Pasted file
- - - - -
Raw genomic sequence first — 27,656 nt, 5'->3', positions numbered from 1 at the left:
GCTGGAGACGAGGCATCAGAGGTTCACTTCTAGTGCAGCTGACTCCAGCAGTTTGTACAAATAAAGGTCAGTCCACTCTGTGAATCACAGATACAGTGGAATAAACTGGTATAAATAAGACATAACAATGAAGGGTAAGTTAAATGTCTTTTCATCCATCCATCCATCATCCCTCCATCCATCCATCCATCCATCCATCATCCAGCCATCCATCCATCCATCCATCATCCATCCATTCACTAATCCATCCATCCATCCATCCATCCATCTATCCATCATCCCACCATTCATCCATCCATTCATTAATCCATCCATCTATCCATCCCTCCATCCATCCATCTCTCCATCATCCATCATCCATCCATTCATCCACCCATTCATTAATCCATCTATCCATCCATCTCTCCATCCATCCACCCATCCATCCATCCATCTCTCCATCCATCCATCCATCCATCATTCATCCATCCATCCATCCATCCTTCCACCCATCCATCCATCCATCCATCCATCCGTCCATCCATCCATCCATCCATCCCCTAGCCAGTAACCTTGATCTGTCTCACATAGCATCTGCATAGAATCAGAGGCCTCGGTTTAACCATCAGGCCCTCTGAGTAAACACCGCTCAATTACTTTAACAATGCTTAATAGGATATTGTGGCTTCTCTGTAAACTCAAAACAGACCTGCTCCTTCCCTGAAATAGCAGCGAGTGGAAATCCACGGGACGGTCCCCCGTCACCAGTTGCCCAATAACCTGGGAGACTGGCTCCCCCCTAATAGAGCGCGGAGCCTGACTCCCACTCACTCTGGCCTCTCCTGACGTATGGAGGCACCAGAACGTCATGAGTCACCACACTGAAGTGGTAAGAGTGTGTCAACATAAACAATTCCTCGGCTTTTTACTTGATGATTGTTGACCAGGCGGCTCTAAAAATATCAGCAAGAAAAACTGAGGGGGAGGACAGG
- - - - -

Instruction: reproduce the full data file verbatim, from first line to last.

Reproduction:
Raw genomic sequence first — 27,656 nt, 5'->3', positions numbered from 1 at the left:
GCTGGAGACGAGGCATCAGAGGTTCACTTCTAGTGCAGCTGACTCCAGCAGTTTGTACAAATAAAGGTCAGTCCACTCTGTGAATCACAGATACAGTGGAATAAACTGGTATAAATAAGACATAACAATGAAGGGTAAGTTAAATGTCTTTTCATCCATCCATCCATCATCCCTCCATCCATCCATCCATCCATCCATCATCCAGCCATCCATCCATCCATCCATCATCCATCCATTCACTAATCCATCCATCCATCCATCCATCCATCTATCCATCATCCCACCATTCATCCATCCATTCATTAATCCATCCATCTATCCATCCCTCCATCCATCCATCTCTCCATCATCCATCATCCATCCATTCATCCACCCATTCATTAATCCATCTATCCATCCATCTCTCCATCCATCCACCCATCCATCCATCCATCTCTCCATCCATCCATCCATCCATCATTCATCCATCCATCCATCCATCCTTCCACCCATCCATCCATCCATCCATCCATCCGTCCATCCATCCATCCATCCATCCCCTAGCCAGTAACCTTGATCTGTCTCACATAGCATCTGCATAGAATCAGAGGCCTCGGTTTAACCATCAGGCCCTCTGAGTAAACACCGCTCAATTACTTTAACAATGCTTAATAGGATATTGTGGCTTCTCTGTAAACTCAAAACAGACCTGCTCCTTCCCTGAAATAGCAGCGAGTGGAAATCCACGGGACGGTCCCCCGTCACCAGTTGCCCAATAACCTGGGAGACTGGCTCCCCCCTAATAGAGCGCGGAGCCTGACTCCCACTCACTCTGGCCTCTCCTGACGTATGGAGGCACCAGAACGTCATGAGTCACCACACTGAAGTGGTAAGAGTGTGTCAACATAAACAATTCCTCGGCTTTTTACTTGATGATTGTTGACCAGGCGGCTCTAAAAATATCAGCAAGAAAAACTGAGGGGGAGGACAGG